What were we saying not so long ago about government health advice? Now there’s this in the British Medical Journal:
The expert report underpinning the next set of US Dietary Guidelines for Americans fails to reflect much relevant scientific literature in its reviews of crucial topics and therefore risks giving a misleading picture, an investigation by The BMJ has found. The omissions seem to suggest a reluctance by the committee behind the report to consider any evidence that contradicts the last 35 years of nutritional advice.
Yes, despite all the chatter about – and interest in – the possible addition of sugar data to the nutrition facts label and an emphasis on “healthy lifestyles” over any particular diet, it looks like the “new” nutritional guidelines may well turn out to be a whole lot of the old, wrong info that has helped to lead Americans astray with respect to healthy eating. (Some have since taken the author of the BMJ article to task, but we believe her larger point is valid.)
Following the conventional wisdom about diet, it’s just too easy to get so worked up about the wrong things that we miss the right things. Arguably, right thing number one is that healthy eating isn’t actually so complicated once you know what to focus on.
The trouble arises as we move further and further away from the diet that we were designed to eat.
Back in the 1920s, a remarkable study was done – one that probably couldn’t and wouldn’t be replicated today – in which a Chicago pediatrician separated 15 infants from their mothers for 6 years to observe what happened when they went on an experimental diet. None of the infants had ever eaten adult food, so for the experiment, they were allowed to eat whatever – and however much – they wanted from a selection of 34 whole foods. Remarkably – or not so remarkably, depending on your point of view – the children ate everything, sampling at first, then eating according to their needs. As Mark Schatzker describes it in his recent book The Dorito Effect,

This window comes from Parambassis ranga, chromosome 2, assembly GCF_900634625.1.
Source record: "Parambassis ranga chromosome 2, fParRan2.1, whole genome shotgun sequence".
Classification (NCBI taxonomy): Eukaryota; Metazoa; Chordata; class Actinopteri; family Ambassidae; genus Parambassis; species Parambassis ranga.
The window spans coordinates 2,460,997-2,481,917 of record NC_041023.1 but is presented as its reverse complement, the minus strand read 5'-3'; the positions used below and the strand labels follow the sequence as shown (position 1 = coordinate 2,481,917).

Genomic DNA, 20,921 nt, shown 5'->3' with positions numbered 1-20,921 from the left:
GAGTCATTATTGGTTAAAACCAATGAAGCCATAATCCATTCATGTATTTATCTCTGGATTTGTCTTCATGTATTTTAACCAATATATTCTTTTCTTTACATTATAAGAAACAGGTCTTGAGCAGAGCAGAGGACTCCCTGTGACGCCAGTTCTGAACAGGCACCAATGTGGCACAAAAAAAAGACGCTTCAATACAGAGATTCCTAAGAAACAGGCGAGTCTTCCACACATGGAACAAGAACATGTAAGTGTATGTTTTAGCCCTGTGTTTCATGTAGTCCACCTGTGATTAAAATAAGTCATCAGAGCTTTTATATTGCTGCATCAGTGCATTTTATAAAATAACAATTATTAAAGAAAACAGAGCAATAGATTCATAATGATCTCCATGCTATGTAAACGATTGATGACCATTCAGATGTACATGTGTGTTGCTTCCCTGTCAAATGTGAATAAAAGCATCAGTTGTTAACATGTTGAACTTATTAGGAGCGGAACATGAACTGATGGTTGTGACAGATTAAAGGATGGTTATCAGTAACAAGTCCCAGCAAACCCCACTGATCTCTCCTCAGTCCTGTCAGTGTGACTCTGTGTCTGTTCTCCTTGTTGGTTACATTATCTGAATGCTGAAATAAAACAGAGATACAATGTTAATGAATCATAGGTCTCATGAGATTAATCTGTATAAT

Taken as a whole…, the children chose remarkably balanced diets. They “throve,” as [the pediatrician Dr. Clara] Davis put it. Constipation was “unknown.” Colds lasted only for three days. When the children were growing and needed protein, their protein intake shot up. When the growing slowed and activity increased, their energy intake increased. During the one “epidemic” – an outbreak of “acute glandular fever of Pfeiffer” (now called mononucleosis) during which every child “came down like ninepins” – there was a curious spike in the consumption of raw beef, carrots, and beets as the children convalesced….
These children, Davis found, were master nutritionists. By the end of the study, their overall state of health was so good that another pediatrician, one Dr. Joseph Brennemann, called them “the finest group of specimens from the physical and behavior standpoint that I have ever seen in children that age.”
We are born with nutritional wisdom. Then we get distracted – by the eating habits of those around us, the general food environment in which we live, the constant bombardment of marketing from food product corporations, all the “expert” voices telling us to eat this and avoid that, and more. Again, we get hung up on the wrong things.
Here are our top 3 things we think we’d do better forgetting about – followed by the one thing we think we’d all do well to obsess on a whole lot more.